Hiking at the Natural Bridge


What better way to ring in the new year than going on a hike? My partner and I decided last night that we should go to Natural Bridge today. I’ve been in Kentucky for over 12 years, and though that was the first state park I visited after moving here, I didn’t make it to the top that day. My teenager was a toddler back then, and she melted down halfway up the trail. I tried to carry her up, but then realized it was a bit too steep for me to carry a person who was already half my height (she’s six feet tall now).

After many, many trips to the RRG, I still had not seen the Natural Bridge, which is the most visited sandstone arch in the RRG geological area. So, we drove out to the Natural Bridge State Resort Park in Slade this morning. The maps make it seem like Natural Bridge is something other than what you find in RRG, but that’s not the case. It’s all the same area, it just is claimed and maintained by different government entities. The only difference is that Natural Bridge has some very well-maintained trails with benches along the way, or even a sky lift in the warm months if you don’t want to hike it at all. Oh, and you can’t take dogs into any Kentucky state parks, so we left ours at home for the day.

We parked below the lodge and hiked up. I realized immediately that it was a day to be fearless, because I encountered this less than a quarter mile into the hike:

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I have an unnatural fear of suspension bridges, which I’m working on, and will probably keep working on for as long as I can hike. I had to cross this one twice, on the way up and back.

We ran into a group with several kids (and a dog) early on, so my partner said we should go up Devil’s Gulch and come down the easier way. Because some of the leaves were wet, it would probably be too slippery on the way down anyway. So, we took the Original Trail to the first fork at Rock Garden trail, and then split off and take Battleship Rock up to Devil’s Gulch. There was a set of stairs on the trail map, and this is what it looks like from the bottom.

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It disappears, but trust me when I say that you have to climb this one all the way to the top. I didn’t count all the stairs, but after the whole hike was done, my FitBit said I’d climbed 43 flights of stairs over the course of nearly 11,000 steps. I’d say at least 3/4 of those flights of steps were in the Devil’s Gulch.

This was the second leg.

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I didn’t get a picture of the third leg because I was a little too scared to take out my phone. Balance was the only thing I was worried about. The ice on the steps started at the top of the first run, and the handrails and steps were pretty covered up on the second. The third run is all carved out of the rock face, and was a solid sheet of ice. You can see the part I’m talking about if you watch this video, from about 1:20 to 3:30. Just imagine everything covered in ice. I was more than a little afraid, but I didn’t doubt myself. Somehow that was enough to make it to the top.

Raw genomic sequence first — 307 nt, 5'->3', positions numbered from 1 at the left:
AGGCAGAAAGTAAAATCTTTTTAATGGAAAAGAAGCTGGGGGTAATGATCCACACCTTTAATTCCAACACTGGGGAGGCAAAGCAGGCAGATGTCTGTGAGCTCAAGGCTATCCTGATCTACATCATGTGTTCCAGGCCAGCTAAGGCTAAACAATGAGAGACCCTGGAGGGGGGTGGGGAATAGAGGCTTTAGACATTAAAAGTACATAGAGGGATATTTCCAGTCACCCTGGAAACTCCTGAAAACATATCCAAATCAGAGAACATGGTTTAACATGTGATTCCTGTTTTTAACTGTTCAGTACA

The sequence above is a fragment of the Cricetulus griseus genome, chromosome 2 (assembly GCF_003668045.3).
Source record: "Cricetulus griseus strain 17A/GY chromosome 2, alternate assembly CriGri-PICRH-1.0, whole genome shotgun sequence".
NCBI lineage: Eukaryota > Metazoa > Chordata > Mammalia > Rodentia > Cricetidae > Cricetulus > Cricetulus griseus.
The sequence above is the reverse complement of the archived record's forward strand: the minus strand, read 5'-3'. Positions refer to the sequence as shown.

We hiked the Laurel Ridge Trail out over Needle’s Eye Arch and out to Lover’s Leap, and then back around to the overlook ridge, where you can see the Natural Bridge from a distance.

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It was a clear day, so you could see a long way, but unfortunately, there’s now a cell phone tower in view of the arch itself, something I’m not used to encountering when hiking some of the more remote areas of RRG. So we ate our lunch in our own private alcove of trees at the top, and the sky was magical.

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Then we said our good-byes to the arch and headed back down the path toward home.

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One of the coolest pictures I took all day was this guy, who I called Sheltowee.

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Sheltowee means Big Turtle, and it was the name given to Daniel Boone by the Shawnee. The Sheltowee Trace criss-crosses the whole area, and we were on it part of the way. You can always tell when you see the blaze.

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I’m already counting down the days until the next hike at RRG.

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Categories: HikingTags: , , ,

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